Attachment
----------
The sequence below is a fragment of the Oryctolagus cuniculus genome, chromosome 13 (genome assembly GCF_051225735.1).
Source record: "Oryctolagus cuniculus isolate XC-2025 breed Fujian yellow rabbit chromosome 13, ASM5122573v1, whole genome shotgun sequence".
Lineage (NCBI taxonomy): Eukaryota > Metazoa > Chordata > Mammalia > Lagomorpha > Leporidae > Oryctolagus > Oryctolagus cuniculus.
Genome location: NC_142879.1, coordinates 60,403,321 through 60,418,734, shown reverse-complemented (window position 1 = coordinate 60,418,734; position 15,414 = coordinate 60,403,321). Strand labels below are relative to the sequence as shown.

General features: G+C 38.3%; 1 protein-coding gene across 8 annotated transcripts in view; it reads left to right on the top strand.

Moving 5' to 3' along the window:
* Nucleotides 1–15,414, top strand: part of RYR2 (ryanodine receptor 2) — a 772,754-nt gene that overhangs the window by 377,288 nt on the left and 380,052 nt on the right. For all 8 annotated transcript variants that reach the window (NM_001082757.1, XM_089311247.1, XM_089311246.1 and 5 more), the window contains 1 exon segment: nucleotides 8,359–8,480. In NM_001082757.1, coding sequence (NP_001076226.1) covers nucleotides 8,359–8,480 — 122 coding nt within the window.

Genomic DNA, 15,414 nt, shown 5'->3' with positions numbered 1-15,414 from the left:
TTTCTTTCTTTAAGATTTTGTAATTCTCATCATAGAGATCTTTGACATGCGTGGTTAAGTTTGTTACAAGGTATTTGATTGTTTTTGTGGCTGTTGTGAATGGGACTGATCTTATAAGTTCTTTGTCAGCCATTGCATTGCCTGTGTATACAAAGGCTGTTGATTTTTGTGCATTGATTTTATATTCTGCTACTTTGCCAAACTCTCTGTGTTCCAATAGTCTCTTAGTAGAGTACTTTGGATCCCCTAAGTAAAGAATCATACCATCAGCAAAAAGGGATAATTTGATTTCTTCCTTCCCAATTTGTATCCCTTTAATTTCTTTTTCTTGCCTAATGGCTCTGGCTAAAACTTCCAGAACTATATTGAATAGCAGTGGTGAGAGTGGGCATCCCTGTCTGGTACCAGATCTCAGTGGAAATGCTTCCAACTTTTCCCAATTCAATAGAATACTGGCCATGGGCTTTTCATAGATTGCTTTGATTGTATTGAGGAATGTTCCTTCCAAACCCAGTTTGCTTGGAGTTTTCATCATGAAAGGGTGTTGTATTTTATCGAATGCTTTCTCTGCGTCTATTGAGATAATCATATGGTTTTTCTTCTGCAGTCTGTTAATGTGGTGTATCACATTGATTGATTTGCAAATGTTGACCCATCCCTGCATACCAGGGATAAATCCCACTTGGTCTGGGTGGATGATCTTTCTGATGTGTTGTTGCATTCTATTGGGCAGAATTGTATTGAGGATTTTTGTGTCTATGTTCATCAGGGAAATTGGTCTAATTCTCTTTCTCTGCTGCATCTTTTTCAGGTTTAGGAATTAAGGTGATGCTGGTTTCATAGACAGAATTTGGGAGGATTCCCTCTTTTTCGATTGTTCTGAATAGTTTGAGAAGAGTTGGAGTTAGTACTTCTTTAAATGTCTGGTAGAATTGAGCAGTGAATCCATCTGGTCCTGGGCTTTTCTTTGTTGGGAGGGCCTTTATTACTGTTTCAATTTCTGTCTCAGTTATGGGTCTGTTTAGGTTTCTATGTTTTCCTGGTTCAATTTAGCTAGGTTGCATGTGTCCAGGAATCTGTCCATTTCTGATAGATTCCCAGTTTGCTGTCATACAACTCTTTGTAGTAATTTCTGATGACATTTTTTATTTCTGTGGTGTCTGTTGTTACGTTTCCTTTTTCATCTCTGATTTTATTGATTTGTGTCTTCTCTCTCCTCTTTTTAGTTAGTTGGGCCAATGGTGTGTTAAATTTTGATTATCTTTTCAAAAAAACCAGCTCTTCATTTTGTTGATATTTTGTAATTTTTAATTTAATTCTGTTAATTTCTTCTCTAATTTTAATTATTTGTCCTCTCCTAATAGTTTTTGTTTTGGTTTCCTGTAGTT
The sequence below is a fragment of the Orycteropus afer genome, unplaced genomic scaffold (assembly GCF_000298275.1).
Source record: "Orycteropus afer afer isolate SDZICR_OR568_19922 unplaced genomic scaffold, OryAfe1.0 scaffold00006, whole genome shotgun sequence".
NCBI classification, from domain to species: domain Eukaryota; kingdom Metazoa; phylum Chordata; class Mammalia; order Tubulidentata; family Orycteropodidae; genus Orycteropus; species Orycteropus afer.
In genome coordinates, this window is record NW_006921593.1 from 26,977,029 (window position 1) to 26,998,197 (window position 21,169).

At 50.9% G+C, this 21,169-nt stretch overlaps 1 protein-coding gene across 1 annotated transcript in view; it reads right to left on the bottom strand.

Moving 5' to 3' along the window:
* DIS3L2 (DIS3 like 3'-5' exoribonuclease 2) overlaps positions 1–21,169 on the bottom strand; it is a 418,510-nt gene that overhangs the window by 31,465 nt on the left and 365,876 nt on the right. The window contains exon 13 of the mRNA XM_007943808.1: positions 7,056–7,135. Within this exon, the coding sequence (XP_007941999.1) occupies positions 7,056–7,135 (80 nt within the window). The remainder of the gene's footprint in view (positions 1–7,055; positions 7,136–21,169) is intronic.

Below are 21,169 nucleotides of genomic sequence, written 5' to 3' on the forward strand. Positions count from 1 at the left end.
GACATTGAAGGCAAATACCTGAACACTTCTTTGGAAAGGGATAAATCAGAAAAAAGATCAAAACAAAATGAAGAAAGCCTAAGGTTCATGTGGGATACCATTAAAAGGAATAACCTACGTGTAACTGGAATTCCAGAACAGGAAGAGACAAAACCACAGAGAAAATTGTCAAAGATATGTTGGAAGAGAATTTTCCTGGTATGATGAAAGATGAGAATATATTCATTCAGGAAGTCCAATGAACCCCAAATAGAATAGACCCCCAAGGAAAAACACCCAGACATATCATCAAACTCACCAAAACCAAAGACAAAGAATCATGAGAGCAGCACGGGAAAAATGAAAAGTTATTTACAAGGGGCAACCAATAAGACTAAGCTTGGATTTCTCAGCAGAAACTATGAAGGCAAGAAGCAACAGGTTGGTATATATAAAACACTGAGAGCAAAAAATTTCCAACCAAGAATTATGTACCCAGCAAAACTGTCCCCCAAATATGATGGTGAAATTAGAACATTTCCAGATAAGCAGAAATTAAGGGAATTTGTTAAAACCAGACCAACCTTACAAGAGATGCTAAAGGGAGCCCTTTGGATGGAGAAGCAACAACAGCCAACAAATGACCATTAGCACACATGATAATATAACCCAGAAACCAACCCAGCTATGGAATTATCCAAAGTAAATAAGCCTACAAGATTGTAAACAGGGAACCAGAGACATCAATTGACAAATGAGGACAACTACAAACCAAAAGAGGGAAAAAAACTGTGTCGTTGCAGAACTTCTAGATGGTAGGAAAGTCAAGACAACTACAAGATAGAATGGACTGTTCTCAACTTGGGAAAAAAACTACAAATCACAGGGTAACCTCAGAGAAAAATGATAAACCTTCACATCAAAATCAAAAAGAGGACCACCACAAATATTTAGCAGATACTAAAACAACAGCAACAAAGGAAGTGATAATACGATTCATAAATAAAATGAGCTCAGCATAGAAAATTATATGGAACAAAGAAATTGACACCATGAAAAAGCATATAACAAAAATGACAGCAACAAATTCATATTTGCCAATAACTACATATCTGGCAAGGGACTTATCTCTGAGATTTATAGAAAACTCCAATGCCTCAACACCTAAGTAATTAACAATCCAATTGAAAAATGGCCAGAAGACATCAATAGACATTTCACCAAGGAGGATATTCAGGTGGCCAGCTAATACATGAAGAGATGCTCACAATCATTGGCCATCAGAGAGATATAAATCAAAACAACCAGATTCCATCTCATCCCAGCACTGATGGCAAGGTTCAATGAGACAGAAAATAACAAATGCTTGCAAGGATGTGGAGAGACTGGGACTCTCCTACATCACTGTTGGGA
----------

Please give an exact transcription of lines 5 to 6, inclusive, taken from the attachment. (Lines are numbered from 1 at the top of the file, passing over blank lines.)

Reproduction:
General features: G+C 38.3%; 1 protein-coding gene across 8 annotated transcripts in view; it reads left to right on the top strand.

Moving 5' to 3' along the window: